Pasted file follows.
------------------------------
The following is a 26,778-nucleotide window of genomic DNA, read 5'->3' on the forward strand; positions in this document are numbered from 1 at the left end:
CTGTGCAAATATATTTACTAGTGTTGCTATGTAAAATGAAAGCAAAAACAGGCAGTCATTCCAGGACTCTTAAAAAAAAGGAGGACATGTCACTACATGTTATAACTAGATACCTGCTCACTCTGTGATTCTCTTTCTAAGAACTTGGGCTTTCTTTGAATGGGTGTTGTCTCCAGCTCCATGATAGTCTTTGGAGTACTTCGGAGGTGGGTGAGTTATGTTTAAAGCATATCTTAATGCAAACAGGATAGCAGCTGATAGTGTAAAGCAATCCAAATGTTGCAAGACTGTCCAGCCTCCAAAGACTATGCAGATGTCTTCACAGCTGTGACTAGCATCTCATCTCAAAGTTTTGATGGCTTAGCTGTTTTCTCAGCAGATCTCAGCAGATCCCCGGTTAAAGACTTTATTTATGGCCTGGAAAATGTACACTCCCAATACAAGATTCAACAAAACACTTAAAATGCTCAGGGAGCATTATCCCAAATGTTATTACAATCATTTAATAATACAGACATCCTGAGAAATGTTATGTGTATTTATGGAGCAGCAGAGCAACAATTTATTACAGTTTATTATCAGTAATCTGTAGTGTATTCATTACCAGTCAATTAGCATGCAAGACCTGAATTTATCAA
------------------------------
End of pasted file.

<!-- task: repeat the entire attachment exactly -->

The following is a 26,778-nucleotide window of genomic DNA, read 5'->3' on the forward strand; positions in this document are numbered from 1 at the left end:
CTGTGCAAATATATTTACTAGTGTTGCTATGTAAAATGAAAGCAAAAACAGGCAGTCATTCCAGGACTCTTAAAAAAAAGGAGGACATGTCACTACATGTTATAACTAGATACCTGCTCACTCTGTGATTCTCTTTCTAAGAACTTGGGCTTTCTTTGAATGGGTGTTGTCTCCAGCTCCATGATAGTCTTTGGAGTACTTCGGAGGTGGGTGAGTTATGTTTAAAGCATATCTTAATGCAAACAGGATAGCAGCTGATAGTGTAAAGCAATCCAAATGTTGCAAGACTGTCCAGCCTCCAAAGACTATGCAGATGTCTTCACAGCTGTGACTAGCATCTCATCTCAAAGTTTTGATGGCTTAGCTGTTTTCTCAGCAGATCTCAGCAGATCCCCGGTTAAAGACTTTATTTATGGCCTGGAAAATGTACACTCCCAATACAAGATTCAACAAAACACTTAAAATGCTCAGGGAGCATTATCCCAAATGTTATTACAATCATTTAATAATACAGACATCCTGAGAAATGTTATGTGTATTTATGGAGCAGCAGAGCAACAATTTATTACAGTTTATTATCAGTAATCTGTAGTGTATTCATTACCAGTCAATTAGCATGCAAGACCTGAATTTATCAA